LinkedIn redesign: the #1 mistake I see people making

LinkedIn’s major overhaul of the site took place in 2017, yet many users seem oblivious to the impact this is having on their profiles.

One of the biggest changes was minimizing the amount of text that displays for each of your jobs as well as the About section (formerly known as the Summary section).

  • Only the first three lines of the summary section display
  • Only the first eight lines of your current job display
  • Only the first four lines of each previous job display

After the lines that display, there’s a link that says “see more” that people can click if they want to read the rest.

The problem: why should I, the reader, bother to make the effort to click “see more” if those first three, four, or eight lines weren’t sufficiently interesting?

 



One more reason your resume and LinkedIn MUST be different

A common resume tactic is to include a short description of each company you’ve worked for. I do this on most resumes I write, and it’s especially important if you’ve worked for companies that aren’t well known–or if you’re changing industries and the readers might not be as familiar with your past employers.

On a resume, the description of a company is often two lines long–sometimes even three if a lot of explanation is needed (mentioning a merger, for example). This works fine; I usually use italic font that is .5 pt smaller than the rest of the body font. This helps to convey that the information in question is distinct from the other text and being provided for context only.

However, starting a job with a company description will NOT be a good approach on LinkedIn. If it’s a past job where only four lines will display before the “see more” link, that would mean that the first two or three lines are describing the company and then there would only be one or two lines visible describing your work and accomplishments there!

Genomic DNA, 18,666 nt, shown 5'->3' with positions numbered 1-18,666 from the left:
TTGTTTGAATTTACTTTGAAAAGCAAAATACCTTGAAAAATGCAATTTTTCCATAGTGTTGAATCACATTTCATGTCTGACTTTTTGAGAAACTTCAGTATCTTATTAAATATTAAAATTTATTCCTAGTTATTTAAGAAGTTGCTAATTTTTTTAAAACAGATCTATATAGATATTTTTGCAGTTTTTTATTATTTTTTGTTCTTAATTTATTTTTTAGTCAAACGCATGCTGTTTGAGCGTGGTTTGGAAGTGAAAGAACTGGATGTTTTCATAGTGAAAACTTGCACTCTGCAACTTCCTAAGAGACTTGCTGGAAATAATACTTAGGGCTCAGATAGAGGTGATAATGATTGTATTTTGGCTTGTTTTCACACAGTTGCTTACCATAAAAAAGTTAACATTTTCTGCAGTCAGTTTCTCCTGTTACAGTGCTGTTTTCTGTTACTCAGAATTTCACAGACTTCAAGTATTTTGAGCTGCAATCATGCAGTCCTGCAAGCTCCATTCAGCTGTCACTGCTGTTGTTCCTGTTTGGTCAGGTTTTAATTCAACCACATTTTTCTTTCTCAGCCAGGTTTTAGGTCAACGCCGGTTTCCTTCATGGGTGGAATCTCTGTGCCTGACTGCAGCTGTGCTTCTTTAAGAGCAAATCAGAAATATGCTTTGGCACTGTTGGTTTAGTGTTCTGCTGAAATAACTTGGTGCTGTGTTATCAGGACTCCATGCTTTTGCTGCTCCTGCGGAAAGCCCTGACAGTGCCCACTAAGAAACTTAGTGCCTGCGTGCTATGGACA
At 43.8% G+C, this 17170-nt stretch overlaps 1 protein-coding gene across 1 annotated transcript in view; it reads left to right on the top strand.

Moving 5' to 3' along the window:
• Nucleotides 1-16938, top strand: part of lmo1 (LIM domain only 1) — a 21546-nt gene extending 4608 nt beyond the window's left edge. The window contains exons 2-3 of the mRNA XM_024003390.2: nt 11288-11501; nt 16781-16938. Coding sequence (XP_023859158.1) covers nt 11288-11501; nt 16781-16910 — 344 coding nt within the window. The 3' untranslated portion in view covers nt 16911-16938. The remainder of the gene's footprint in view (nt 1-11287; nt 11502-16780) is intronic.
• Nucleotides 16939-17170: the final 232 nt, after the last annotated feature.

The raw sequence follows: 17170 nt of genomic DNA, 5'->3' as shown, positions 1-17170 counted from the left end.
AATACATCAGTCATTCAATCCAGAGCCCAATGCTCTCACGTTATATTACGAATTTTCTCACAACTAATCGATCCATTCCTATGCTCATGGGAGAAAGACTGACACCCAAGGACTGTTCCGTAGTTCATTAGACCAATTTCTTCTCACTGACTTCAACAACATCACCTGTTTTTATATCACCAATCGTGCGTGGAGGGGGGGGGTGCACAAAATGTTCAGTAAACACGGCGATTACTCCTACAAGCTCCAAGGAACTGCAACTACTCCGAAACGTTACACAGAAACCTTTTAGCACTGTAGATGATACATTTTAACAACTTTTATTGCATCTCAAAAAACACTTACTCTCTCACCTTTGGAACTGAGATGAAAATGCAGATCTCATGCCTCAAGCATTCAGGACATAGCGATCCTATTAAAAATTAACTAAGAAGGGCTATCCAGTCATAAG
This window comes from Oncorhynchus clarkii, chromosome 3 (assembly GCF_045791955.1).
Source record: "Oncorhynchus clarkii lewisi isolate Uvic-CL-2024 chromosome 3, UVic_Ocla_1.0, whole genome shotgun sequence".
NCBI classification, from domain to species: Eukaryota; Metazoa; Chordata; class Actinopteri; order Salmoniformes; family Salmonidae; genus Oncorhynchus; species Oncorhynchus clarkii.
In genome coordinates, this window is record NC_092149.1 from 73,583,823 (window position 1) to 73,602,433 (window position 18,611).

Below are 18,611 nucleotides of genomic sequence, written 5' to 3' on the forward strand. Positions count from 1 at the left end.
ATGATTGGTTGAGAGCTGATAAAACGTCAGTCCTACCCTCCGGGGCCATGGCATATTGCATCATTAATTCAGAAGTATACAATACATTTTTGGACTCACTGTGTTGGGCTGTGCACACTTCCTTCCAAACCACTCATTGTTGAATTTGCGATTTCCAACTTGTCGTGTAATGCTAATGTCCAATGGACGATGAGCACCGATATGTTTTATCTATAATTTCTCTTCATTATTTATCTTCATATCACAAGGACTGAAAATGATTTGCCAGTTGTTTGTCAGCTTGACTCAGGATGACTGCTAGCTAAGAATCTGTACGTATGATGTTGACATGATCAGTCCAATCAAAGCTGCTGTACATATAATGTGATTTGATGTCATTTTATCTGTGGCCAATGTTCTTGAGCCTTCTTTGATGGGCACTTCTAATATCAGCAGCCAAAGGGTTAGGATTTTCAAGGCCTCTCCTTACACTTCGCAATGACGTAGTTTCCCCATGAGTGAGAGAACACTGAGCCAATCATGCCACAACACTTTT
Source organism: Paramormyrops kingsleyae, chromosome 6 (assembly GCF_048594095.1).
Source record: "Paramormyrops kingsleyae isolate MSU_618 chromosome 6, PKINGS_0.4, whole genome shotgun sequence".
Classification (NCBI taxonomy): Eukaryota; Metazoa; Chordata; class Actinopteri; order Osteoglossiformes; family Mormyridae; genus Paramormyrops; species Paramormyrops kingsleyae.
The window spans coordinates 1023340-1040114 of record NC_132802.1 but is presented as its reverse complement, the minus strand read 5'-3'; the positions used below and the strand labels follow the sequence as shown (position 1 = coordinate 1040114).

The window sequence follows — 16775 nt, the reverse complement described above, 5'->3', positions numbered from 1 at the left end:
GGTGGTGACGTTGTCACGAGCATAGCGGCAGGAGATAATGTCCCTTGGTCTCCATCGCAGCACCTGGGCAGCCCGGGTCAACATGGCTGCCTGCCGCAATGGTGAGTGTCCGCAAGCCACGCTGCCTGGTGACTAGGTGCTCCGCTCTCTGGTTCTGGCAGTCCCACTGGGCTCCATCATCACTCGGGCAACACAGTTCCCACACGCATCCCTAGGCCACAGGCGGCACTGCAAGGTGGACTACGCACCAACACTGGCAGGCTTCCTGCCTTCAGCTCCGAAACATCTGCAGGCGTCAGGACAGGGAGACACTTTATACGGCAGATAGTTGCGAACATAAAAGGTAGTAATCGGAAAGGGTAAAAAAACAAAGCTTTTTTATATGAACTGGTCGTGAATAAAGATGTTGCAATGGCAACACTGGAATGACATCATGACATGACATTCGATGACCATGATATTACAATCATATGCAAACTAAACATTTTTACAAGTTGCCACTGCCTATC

That’s not very much room to “sell” your value. We need to get someone interested in clicking “see more” to read the rest, and company descriptions aren’t terribly exciting. They’re included on the resume to provide context, not to get the reader excited.

You can still weave in a very brief description of the company (eg., “Fortune 1000 manufacturer”) into those first few lines. Rather than this being the very first thing, you can gracefully incorporate it into the first sentence describing your work at the company.

Bear in mind that on LinkedIn, the company name is a clickable link to the company page if the company has one. (If the logo is coming through, they do!) The company page has information about the company, including how many employees are on LinkedIn. So if they do want to know more about the company they can easily get it right away.

Only three visible lines “About” you

The About section is the first thing a reader sees on your profile after the headline, head shot, and header graphic at the top. Now that only the first three lines display, it’s important to think about what the most critical things are for readers to know in case they don’t click “see more.” What would you want to be someone’s biggest takeaway? The top three takeaways?

You can also think about how to draw your reader in. Some might advocate a creative storytelling approach to intrigue people. The potential downside is that if someone doesn’t read the rest, they might not grasp those key things you’d like them to know. Of course it’s best to address those key things in the Experience section, too…but reinforcement is how you get people to remember something!

So I like to strike a balance: get some key things in there that reinforce the messages and points we want to make, and do it in a way that’s informal, first-person, and conversational. That way it immediately shows that reader that you did NOT just copy and paste a boring resume summary filled with cliches. Unlike so many of the profiles on LinkedIn, you’re actually talking like a normal human being!

That being said, no two people are alike, and out of every 50 LinkedIn profiles I may do something a little different, like a very creative About section–depending on the client, career story, and goals.

This article first appeared on KellyDonovan.com